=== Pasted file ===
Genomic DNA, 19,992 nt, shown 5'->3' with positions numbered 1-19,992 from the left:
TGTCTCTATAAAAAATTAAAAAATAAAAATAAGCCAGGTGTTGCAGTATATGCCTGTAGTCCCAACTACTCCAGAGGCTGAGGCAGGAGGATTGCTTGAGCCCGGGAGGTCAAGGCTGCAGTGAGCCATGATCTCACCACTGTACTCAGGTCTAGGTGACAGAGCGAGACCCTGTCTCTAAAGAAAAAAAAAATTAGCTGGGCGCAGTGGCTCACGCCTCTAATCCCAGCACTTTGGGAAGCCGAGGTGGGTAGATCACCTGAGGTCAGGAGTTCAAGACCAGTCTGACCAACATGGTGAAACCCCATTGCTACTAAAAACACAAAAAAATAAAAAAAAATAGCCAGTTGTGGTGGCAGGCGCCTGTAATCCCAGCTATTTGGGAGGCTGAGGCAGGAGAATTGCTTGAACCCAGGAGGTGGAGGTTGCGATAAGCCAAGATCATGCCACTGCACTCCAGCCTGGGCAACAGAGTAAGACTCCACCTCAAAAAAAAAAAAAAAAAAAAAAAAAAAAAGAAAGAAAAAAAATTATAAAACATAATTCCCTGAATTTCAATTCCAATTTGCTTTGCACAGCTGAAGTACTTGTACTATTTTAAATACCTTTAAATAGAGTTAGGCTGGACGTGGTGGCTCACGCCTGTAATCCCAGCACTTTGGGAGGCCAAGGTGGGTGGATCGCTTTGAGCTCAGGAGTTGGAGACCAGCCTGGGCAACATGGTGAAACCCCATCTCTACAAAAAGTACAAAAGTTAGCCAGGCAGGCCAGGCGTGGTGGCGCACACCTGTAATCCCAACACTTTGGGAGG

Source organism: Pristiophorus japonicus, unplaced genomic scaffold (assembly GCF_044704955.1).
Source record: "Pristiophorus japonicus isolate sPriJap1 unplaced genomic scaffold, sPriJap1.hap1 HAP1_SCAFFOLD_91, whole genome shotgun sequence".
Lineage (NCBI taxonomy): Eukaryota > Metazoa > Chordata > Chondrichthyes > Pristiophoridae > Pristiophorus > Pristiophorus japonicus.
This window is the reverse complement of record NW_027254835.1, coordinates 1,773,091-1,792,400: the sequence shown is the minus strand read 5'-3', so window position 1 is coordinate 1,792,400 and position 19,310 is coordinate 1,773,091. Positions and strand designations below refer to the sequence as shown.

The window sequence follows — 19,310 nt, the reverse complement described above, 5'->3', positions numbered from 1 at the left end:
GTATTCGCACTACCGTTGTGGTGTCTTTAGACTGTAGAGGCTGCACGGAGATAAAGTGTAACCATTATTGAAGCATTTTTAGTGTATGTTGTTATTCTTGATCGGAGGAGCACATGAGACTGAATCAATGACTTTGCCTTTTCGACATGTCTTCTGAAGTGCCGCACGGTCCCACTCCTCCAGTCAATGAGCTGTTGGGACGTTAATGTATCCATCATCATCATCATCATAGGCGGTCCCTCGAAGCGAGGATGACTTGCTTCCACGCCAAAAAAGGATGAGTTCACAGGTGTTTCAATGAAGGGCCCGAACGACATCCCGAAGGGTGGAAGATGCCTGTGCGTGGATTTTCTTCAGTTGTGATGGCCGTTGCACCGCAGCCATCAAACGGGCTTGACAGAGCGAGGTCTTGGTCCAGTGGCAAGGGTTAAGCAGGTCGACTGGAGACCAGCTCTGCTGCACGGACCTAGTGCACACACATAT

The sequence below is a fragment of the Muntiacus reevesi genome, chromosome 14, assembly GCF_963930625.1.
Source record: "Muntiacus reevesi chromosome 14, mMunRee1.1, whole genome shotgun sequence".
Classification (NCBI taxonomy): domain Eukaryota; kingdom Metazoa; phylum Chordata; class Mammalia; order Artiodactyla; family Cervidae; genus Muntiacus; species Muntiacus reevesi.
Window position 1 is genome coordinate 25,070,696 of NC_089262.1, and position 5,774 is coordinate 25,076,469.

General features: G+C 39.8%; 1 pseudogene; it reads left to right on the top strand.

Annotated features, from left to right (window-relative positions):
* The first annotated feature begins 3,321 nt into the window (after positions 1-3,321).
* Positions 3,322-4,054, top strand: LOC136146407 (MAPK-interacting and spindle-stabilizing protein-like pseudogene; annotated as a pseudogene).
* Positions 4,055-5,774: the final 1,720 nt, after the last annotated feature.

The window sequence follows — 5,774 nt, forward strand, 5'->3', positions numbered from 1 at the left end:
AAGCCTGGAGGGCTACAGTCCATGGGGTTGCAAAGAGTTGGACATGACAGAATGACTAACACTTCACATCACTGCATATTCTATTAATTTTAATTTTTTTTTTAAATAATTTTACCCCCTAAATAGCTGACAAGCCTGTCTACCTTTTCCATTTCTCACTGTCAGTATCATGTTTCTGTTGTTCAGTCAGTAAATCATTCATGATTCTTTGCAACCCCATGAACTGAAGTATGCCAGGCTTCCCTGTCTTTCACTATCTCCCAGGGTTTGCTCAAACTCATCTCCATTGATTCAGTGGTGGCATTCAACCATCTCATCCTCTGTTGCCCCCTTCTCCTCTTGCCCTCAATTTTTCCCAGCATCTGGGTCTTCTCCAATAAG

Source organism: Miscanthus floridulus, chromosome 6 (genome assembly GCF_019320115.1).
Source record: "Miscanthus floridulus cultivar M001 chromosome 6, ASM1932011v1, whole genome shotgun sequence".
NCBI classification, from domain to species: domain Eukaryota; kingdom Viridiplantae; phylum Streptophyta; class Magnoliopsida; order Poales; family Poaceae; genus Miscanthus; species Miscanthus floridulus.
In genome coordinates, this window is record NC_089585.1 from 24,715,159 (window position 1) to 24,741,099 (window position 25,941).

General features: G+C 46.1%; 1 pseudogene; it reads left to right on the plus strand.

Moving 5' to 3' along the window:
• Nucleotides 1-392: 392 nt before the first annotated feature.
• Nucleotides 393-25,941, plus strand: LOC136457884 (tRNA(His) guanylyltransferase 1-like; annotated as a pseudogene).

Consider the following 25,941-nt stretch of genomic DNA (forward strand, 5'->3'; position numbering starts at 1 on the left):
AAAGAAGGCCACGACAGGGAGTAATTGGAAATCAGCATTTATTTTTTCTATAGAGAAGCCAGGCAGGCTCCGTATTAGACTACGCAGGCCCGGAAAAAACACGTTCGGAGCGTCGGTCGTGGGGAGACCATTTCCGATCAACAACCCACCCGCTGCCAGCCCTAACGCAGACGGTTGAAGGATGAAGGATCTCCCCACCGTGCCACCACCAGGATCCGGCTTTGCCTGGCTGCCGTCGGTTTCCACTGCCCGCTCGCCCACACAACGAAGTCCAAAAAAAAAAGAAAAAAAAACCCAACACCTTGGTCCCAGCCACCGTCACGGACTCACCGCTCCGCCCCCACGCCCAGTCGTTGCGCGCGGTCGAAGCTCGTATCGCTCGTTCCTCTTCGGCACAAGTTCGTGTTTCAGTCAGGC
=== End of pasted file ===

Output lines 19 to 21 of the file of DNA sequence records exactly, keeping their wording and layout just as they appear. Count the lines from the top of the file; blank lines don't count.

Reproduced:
AAGCCTGGAGGGCTACAGTCCATGGGGTTGCAAAGAGTTGGACATGACAGAATGACTAACACTTCACATCACTGCATATTCTATTAATTTTAATTTTTTTTTTAAATAATTTTACCCCCTAAATAGCTGACAAGCCTGTCTACCTTTTCCATTTCTCACTGTCAGTATCATGTTTCTGTTGTTCAGTCAGTAAATCATTCATGATTCTTTGCAACCCCATGAACTGAAGTATGCCAGGCTTCCCTGTCTTTCACTATCTCCCAGGGTTTGCTCAAACTCATCTCCATTGATTCAGTGGTGGCATTCAACCATCTCATCCTCTGTTGCCCCCTTCTCCTCTTGCCCTCAATTTTTCCCAGCATCTGGGTCTTCTCCAATAAG

Source organism: Miscanthus floridulus, chromosome 6 (genome assembly GCF_019320115.1).
Source record: "Miscanthus floridulus cultivar M001 chromosome 6, ASM1932011v1, whole genome shotgun sequence".